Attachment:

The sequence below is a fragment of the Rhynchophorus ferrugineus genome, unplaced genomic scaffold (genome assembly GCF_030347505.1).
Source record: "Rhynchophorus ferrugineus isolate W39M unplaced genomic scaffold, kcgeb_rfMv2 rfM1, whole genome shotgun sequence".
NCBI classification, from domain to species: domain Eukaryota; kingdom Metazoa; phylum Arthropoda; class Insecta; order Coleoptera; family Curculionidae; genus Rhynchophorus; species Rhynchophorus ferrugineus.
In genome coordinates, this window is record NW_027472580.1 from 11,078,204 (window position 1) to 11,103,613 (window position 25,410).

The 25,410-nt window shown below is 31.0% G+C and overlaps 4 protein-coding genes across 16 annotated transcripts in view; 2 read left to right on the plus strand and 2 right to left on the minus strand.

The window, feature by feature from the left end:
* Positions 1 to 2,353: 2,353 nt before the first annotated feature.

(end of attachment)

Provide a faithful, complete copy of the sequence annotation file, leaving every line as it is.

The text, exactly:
The sequence below is a fragment of the Rhynchophorus ferrugineus genome, unplaced genomic scaffold (genome assembly GCF_030347505.1).
Source record: "Rhynchophorus ferrugineus isolate W39M unplaced genomic scaffold, kcgeb_rfMv2 rfM1, whole genome shotgun sequence".
NCBI classification, from domain to species: domain Eukaryota; kingdom Metazoa; phylum Arthropoda; class Insecta; order Coleoptera; family Curculionidae; genus Rhynchophorus; species Rhynchophorus ferrugineus.
In genome coordinates, this window is record NW_027472580.1 from 11,078,204 (window position 1) to 11,103,613 (window position 25,410).

The 25,410-nt window shown below is 31.0% G+C and overlaps 4 protein-coding genes across 16 annotated transcripts in view; 2 read left to right on the plus strand and 2 right to left on the minus strand.

The window, feature by feature from the left end:
* Positions 1 to 2,353: 2,353 nt before the first annotated feature.